Bookmark   June 30, 2014 at 5:38PM
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babera(5a (Montana))

and lastly, the leaves. . .

    Bookmark   June 30, 2014 at 5:40PM
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jerijen(Zone 10)

Well, it appears that you have a species rose (a "wild" rose). The thing is, there are many, many species roses, even in North America.

Can you tell us where the roses came from originally?

These guys are pretty tough cookies, and probably a real treasure.

    Bookmark   June 30, 2014 at 10:25PM
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AquaEyes 7a New Jersey

I'm going to give a stab at identification....could that be 'Rosa arkansana'?

:-)

~Christopher

Here is a link that might be useful: 'R. arkansana' at HelpMeFind

    Bookmark   July 1, 2014 at 12:22AM
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babera(5a (Montana))

Thanks, Jerijen. . . I don't know where it came from. A friend of mine gave it to me from a friend of hers. The id isn't that important, just had a few questions about pruning/trimming and if there was a way to propagate it so I can have more. Really interested now that you say it's a treasure. . . :)

Can the hips be dried and planted? the small cutting I took before I started this post has already bit the dust. . .

    Bookmark   July 1, 2014 at 12:33AM
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mad_gallica(zone 5 - eastern New York)

Most of North American species spread by suckering, so given time you will have more plants. Sometimes a lot more plants. Suckers were probably what you were given originally. It can be pruned to shape any time during the summer. A lot of us do the major pruning on once bloomers in early spring. It isn't something to really stress over because if you goof, the rose will get over it, and you can try again. It may take a year or two, but it will work out.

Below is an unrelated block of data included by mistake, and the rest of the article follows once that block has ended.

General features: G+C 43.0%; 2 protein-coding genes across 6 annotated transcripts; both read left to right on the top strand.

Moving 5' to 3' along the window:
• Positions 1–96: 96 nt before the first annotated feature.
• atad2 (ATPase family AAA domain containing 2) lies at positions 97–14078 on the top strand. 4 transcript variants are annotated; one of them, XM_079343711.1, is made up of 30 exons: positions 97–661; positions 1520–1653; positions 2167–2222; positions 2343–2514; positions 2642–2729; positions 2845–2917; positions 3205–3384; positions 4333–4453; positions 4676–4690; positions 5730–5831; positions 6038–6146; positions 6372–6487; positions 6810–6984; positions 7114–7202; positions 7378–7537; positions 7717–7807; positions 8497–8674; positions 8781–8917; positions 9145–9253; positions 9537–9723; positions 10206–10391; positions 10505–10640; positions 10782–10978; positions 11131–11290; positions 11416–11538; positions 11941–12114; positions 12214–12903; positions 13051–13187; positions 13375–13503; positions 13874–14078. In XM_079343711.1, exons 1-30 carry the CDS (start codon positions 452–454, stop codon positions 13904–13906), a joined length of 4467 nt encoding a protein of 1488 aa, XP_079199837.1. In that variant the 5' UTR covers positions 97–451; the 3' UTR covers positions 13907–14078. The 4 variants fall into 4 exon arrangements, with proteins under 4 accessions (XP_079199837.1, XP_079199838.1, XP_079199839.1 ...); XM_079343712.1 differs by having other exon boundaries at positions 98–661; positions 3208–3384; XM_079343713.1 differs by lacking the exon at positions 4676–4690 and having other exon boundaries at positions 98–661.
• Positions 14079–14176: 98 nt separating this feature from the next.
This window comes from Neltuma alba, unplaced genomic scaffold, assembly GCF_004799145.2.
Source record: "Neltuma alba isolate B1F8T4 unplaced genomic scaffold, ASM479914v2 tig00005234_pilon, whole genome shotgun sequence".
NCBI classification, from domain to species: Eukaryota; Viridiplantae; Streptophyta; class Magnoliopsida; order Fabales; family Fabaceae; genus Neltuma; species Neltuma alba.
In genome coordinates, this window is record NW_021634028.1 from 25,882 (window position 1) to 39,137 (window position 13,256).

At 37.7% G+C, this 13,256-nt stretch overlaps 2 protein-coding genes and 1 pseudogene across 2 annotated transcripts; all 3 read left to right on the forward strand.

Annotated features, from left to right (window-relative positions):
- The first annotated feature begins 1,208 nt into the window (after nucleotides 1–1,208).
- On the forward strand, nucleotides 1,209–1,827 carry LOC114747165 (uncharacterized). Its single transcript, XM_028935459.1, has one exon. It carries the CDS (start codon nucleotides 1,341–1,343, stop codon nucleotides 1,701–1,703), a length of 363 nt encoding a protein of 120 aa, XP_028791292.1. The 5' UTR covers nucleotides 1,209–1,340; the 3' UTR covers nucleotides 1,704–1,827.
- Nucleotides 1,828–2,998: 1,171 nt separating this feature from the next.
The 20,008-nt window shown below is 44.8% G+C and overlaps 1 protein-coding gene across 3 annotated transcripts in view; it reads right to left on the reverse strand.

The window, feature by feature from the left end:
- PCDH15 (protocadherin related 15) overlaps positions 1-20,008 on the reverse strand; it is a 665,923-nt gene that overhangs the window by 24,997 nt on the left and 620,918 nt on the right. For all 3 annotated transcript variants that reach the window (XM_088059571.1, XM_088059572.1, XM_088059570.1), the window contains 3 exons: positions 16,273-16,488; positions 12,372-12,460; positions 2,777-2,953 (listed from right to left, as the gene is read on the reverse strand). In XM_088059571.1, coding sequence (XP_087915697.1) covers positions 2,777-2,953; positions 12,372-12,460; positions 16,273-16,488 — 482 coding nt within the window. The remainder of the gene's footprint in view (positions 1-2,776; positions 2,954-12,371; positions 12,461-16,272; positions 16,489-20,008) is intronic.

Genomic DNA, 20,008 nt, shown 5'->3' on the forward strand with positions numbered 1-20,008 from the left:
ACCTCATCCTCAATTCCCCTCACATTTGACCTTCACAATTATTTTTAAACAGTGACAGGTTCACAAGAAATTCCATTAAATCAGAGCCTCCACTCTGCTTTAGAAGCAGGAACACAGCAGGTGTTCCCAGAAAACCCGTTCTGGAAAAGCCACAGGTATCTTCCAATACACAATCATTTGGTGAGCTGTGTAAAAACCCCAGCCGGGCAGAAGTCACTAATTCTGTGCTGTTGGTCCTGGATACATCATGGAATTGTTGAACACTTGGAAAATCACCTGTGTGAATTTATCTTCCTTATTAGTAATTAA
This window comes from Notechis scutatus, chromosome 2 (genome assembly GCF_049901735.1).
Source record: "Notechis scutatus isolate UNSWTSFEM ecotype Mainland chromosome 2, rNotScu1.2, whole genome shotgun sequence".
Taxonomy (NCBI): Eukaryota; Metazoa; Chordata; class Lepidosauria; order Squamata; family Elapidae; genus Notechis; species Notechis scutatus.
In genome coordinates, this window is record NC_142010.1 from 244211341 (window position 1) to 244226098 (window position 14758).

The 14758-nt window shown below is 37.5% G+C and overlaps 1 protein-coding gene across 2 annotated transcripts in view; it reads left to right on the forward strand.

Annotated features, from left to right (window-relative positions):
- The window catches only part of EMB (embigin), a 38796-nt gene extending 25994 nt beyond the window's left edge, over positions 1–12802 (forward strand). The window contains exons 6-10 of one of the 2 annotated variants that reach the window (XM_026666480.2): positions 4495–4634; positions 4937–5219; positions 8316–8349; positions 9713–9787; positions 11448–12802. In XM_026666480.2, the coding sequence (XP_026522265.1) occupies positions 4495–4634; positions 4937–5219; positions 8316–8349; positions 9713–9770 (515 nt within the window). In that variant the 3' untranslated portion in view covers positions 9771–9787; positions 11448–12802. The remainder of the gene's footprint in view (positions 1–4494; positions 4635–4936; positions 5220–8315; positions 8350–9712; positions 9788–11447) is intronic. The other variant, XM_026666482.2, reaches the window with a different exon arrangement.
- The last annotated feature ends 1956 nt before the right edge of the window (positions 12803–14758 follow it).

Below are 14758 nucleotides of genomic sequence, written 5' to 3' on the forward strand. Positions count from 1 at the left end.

Bookmark   July 1, 2014 at 10:35AM
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jerijen(Zone 10)

I'm thinking not Arkansana -- but for comparison, here is R. arkansana with stripes. (The thing can be speckled, too.)

I was thinking more like maybe R. woodsii?

Anyhow, here's R. arkansana "Peppermint" (Peppermint Candy," Kim?)

    Bookmark   July 1, 2014 at 12:07PM
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pembroke(6--Louisville KY)

Babera: I'm not sure you would want a jar over the slip this time of year. I just started a grandiflora from a slip and put in potting soil in a small pot. watered regularly for a couple of weeks and kept it in shade. Now it gets morning sun and still in shade in hottest part of day. Six weeks later the rose is showing new growth. hope this helps. Pembroke

    Bookmark   July 2, 2014 at 4:20PM
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AquaEyes 7a New Jersey

Jeri, thanks for offering up 'R. woodsii' as a possible ID. Looking at pics of both on HelpMeFind, I'm leaning more toward your suggestion now.

:-)

~Christopher

    Bookmark   July 2, 2014 at 4:54PM
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mad_gallica(zone 5 - eastern New York)

R. nutkana is another possibility.

    Bookmark   July 2, 2014 at 5:00PM